Fine Arts Course Descriptions

Introduction to Graphic DESIGN and Publications

An introduction to graphic design, layout, and Associate Press style writing will be components of this survey course. This class is a prerequisite course for the staffs of the newspaper, yearbook and graphic design II. Students will learn about how the mass media currently operates and will learn a basic history of sources of media. Communication methods and theories are also examined in the early part of the course. This course trains students in the fundamental skills of journalism: interviewing, organizing information, drafting, revising, and meeting strict deadlines. The design portion of this class focuses on principles and elements of design, form, shape development, typography, and color theory. Students will learn the fundamentals of Adobe Illustrator and Adobe InDesign, while conceptually developing the structure of information to communicate ideas. This will include logo design, product marketing, poster design, and real-world projects for school-wide functions. Students will become familiar with a variety of tools and techniques used to produce professional work in the fields of graphic design, advertising, and illustration. This course provides practical experience in essential studio processes, procedures, critiques, and group discussions.


A foundation course in which students explore the elements and principles of art and design through art production, art appreciation, art history, and criticism. Students express individual creativity in two and three-dimensional media (drawing, design, and sculpture), maintain a sketchbook for assignments, and are responsible for improving their art vocabulary for use in informed visual art discussions.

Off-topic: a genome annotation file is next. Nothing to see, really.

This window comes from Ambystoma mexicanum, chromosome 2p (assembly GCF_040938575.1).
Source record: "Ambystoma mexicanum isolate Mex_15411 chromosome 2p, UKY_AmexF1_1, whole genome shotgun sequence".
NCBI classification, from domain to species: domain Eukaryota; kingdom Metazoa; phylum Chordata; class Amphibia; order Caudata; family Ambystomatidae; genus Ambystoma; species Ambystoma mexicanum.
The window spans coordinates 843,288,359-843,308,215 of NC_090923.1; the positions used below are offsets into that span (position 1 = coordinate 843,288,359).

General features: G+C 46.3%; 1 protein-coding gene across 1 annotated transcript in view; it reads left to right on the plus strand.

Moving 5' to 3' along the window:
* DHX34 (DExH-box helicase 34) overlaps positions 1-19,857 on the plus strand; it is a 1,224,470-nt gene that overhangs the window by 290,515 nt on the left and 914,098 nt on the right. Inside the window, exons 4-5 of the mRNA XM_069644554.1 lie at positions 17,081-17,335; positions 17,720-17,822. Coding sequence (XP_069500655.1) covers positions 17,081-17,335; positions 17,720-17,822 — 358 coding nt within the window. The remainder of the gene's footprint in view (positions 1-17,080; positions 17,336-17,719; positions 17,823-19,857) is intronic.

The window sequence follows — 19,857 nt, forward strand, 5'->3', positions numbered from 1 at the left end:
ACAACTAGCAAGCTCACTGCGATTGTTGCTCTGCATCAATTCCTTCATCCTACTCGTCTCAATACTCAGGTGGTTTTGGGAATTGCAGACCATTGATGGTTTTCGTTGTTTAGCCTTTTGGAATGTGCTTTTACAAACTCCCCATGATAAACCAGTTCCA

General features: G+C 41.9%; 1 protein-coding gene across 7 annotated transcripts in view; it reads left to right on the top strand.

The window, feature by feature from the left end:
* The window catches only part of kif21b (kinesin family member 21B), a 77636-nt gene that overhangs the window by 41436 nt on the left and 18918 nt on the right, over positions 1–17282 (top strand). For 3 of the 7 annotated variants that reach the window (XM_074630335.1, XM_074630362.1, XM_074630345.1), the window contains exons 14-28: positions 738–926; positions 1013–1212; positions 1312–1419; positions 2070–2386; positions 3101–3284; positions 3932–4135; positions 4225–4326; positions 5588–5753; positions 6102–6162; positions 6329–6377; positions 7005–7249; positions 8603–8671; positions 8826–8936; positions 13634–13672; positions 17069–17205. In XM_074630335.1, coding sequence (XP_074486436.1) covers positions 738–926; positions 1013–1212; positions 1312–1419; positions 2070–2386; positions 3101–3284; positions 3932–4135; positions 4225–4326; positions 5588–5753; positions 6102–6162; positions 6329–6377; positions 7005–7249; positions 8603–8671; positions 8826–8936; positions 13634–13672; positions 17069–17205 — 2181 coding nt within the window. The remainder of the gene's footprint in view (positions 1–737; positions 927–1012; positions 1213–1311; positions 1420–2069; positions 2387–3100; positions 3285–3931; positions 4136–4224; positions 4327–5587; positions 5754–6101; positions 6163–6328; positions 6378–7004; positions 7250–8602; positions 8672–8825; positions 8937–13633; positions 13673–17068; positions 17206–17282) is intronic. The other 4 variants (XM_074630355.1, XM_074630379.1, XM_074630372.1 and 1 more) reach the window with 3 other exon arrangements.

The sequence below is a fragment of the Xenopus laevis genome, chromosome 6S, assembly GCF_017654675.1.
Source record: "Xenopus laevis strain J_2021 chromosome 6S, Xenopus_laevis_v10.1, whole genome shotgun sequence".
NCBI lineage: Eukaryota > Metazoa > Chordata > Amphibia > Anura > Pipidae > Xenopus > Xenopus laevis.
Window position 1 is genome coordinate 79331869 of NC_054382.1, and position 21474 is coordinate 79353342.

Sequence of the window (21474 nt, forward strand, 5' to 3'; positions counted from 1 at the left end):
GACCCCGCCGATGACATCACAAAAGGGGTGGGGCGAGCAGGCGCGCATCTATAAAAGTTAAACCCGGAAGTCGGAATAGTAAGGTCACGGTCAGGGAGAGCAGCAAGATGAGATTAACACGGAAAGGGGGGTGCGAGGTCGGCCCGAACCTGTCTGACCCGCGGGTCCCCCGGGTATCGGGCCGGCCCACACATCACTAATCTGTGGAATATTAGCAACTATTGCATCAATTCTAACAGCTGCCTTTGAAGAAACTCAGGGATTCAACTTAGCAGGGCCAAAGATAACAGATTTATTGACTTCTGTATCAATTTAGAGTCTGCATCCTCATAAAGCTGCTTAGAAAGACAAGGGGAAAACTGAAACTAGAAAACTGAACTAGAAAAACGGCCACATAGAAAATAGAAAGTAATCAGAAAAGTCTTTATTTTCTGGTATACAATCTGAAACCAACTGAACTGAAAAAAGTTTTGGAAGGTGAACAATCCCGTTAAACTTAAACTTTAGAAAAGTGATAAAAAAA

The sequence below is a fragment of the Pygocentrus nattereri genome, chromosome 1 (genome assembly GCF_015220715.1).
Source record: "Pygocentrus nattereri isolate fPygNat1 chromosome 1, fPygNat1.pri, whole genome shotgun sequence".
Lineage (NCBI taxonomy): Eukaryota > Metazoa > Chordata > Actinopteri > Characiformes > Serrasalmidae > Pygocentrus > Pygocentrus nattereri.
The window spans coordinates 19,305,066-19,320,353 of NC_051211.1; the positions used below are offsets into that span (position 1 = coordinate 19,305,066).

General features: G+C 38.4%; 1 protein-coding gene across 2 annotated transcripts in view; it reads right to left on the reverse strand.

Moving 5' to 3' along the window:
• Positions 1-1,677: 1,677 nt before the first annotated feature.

This course will further the students development in the basic principles and elements of design. The students will express their creative thought through the application of these skills. Students will be given a sense of art history though discussion and visual presentations that relate to the current studio project. A variety of materials will be used. Some of the techniques and materials that may be included are color theory, rendering, perspective drawing, design, composition, acrylic pain, and ceramic clay. They will be expected to maintain a sketchbook for assignments and participate in informed critical thinking as it pertains to the visual arts.


This studio art course is offered for advanced students who have successfully completed foundation courses ART I and ART II. Through an emphasis on creative problem solving, students are challenged to improve skills, enhance self-expression, and develop aesthetic sensibilities through a variety of drawing and design projects. Diverse materials and techniques will be practiced, including observational drawing, painting, printmaking, mixed media, clay, and other sculptural construction. The development of quality artworks for admission to the Advanced Studio Art and inclusion in an AP portfolio is emphasized.


Open to juniors and seniors by application and with department approval